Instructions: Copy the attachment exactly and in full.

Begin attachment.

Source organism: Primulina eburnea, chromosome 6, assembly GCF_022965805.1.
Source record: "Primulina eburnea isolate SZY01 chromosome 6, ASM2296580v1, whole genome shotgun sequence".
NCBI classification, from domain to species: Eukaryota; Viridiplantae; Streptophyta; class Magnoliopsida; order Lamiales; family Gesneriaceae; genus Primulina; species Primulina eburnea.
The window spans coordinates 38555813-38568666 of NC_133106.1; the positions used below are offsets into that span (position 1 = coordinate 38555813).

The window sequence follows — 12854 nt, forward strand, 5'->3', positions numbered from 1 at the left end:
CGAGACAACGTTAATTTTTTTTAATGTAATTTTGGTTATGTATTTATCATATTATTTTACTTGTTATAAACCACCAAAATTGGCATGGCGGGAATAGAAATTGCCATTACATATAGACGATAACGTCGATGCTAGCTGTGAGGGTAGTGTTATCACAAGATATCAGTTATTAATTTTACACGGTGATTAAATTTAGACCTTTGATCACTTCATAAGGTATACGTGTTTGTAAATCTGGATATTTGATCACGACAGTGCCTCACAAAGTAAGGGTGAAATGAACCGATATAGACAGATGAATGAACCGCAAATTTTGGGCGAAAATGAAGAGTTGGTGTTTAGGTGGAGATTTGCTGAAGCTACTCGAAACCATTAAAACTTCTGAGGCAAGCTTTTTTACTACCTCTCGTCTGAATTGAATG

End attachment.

Source organism: Primulina eburnea, chromosome 6, assembly GCF_022965805.1.
Source record: "Primulina eburnea isolate SZY01 chromosome 6, ASM2296580v1, whole genome shotgun sequence".
NCBI classification, from domain to species: Eukaryota; Viridiplantae; Streptophyta; class Magnoliopsida; order Lamiales; family Gesneriaceae; genus Primulina; species Primulina eburnea.
The window spans coordinates 38555813-38568666 of NC_133106.1; the positions used below are offsets into that span (position 1 = coordinate 38555813).

The window sequence follows — 12854 nt, forward strand, 5'->3', positions numbered from 1 at the left end:
CGAGACAACGTTAATTTTTTTTAATGTAATTTTGGTTATGTATTTATCATATTATTTTACTTGTTATAAACCACCAAAATTGGCATGGCGGGAATAGAAATTGCCATTACATATAGACGATAACGTCGATGCTAGCTGTGAGGGTAGTGTTATCACAAGATATCAGTTATTAATTTTACACGGTGATTAAATTTAGACCTTTGATCACTTCATAAGGTATACGTGTTTGTAAATCTGGATATTTGATCACGACAGTGCCTCACAAAGTAAGGGTGAAATGAACCGATATAGACAGATGAATGAACCGCAAATTTTGGGCGAAAATGAAGAGTTGGTGTTTAGGTGGAGATTTGCTGAAGCTACTCGAAACCATTAAAACTTCTGAGGCAAGCTTTTTTACTACCTCTCGTCTGAATTGAATG